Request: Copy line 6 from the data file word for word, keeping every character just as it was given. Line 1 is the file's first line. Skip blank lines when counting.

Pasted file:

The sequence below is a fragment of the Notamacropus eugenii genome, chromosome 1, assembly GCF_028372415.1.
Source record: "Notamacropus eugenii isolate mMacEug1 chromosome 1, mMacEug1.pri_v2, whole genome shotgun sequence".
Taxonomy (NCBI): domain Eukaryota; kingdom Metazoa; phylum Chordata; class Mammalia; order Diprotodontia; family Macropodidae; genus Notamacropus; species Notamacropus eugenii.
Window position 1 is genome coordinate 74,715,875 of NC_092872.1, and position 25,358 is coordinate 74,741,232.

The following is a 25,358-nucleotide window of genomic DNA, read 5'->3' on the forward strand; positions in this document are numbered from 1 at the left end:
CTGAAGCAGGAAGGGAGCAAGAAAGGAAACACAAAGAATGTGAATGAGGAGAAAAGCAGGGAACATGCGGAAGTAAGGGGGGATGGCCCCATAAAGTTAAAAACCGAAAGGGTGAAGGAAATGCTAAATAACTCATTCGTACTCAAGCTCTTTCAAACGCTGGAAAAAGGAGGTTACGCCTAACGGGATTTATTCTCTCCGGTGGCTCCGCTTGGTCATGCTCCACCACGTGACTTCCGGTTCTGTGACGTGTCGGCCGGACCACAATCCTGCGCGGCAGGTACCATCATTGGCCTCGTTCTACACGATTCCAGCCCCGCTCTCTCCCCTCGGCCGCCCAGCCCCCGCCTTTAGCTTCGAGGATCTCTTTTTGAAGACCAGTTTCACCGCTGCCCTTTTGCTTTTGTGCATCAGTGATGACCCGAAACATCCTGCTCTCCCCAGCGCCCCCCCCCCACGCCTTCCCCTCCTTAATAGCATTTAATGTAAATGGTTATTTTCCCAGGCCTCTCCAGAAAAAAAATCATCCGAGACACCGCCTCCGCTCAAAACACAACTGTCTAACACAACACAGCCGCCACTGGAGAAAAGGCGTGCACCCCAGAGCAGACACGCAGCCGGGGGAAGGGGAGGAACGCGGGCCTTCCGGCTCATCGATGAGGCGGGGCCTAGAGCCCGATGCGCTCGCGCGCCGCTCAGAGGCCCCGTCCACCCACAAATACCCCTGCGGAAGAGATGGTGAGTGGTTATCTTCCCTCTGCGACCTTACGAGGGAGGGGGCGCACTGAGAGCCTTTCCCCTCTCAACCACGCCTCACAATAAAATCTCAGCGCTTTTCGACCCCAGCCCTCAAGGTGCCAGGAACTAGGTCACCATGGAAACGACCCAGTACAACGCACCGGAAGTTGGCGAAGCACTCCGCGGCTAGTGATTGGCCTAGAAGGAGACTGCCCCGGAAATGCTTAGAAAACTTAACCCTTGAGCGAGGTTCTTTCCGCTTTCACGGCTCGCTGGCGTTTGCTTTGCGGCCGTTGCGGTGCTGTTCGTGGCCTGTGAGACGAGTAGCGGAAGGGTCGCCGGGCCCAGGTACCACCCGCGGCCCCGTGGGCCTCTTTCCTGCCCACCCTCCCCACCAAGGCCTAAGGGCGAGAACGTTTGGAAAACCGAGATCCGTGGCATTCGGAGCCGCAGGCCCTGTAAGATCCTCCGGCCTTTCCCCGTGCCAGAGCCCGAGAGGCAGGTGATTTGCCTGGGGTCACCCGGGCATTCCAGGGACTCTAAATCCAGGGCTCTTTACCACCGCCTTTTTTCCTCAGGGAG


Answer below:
CTGAAGCAGGAAGGGAGCAAGAAAGGAAACACAAAGAATGTGAATGAGGAGAAAAGCAGGGAACATGCGGAAGTAAGGGGGGATGGCCCCATAAAGTTAAAAACCGAAAGGGTGAAGGAAATGCTAAATAACTCATTCGTACTCAAGCTCTTTCAAACGCTGGAAAAAGGAGGTTACGCCTAACGGGATTTATTCTCTCCGGTGGCTCCGCTTGGTCATGCTCCACCACGTGACTTCCGGTTCTGTGACGTGTCGGCCGGACCACAATCCTGCGCGGCAGGTACCATCATTGGCCTCGTTCTACACGATTCCAGCCCCGCTCTCTCCCCTCGGCCGCCCAGCCCCCGCCTTTAGCTTCGAGGATCTCTTTTTGAAGACCAGTTTCACCGCTGCCCTTTTGCTTTTGTGCATCAGTGATGACCCGAAACATCCTGCTCTCCCCAGCGCCCCCCCCCCACGCCTTCCCCTCCTTAATAGCATTTAATGTAAATGGTTATTTTCCCAGGCCTCTCCAGAAAAAAAATCATCCGAGACACCGCCTCCGCTCAAAACACAACTGTCTAACACAACACAGCCGCCACTGGAGAAAAGGCGTGCACCCCAGAGCAGACACGCAGCCGGGGGAAGGGGAGGAACGCGGGCCTTCCGGCTCATCGATGAGGCGGGGCCTAGAGCCCGATGCGCTCGCGCGCCGCTCAGAGGCCCCGTCCACCCACAAATACCCCTGCGGAAGAGATGGTGAGTGGTTATCTTCCCTCTGCGACCTTACGAGGGAGGGGGCGCACTGAGAGCCTTTCCCCTCTCAACCACGCCTCACAATAAAATCTCAGCGCTTTTCGACCCCAGCCCTCAAGGTGCCAGGAACTAGGTCACCATGGAAACGACCCAGTACAACGCACCGGAAGTTGGCGAAGCACTCCGCGGCTAGTGATTGGCCTAGAAGGAGACTGCCCCGGAAATGCTTAGAAAACTTAACCCTTGAGCGAGGTTCTTTCCGCTTTCACGGCTCGCTGGCGTTTGCTTTGCGGCCGTTGCGGTGCTGTTCGTGGCCTGTGAGACGAGTAGCGGAAGGGTCGCCGGGCCCAGGTACCACCCGCGGCCCCGTGGGCCTCTTTCCTGCCCACCCTCCCCACCAAGGCCTAAGGGCGAGAACGTTTGGAAAACCGAGATCCGTGGCATTCGGAGCCGCAGGCCCTGTAAGATCCTCCGGCCTTTCCCCGTGCCAGAGCCCGAGAGGCAGGTGATTTGCCTGGGGTCACCCGGGCATTCCAGGGACTCTAAATCCAGGGCTCTTTACCACCGCCTTTTTTCCTCAGGGAG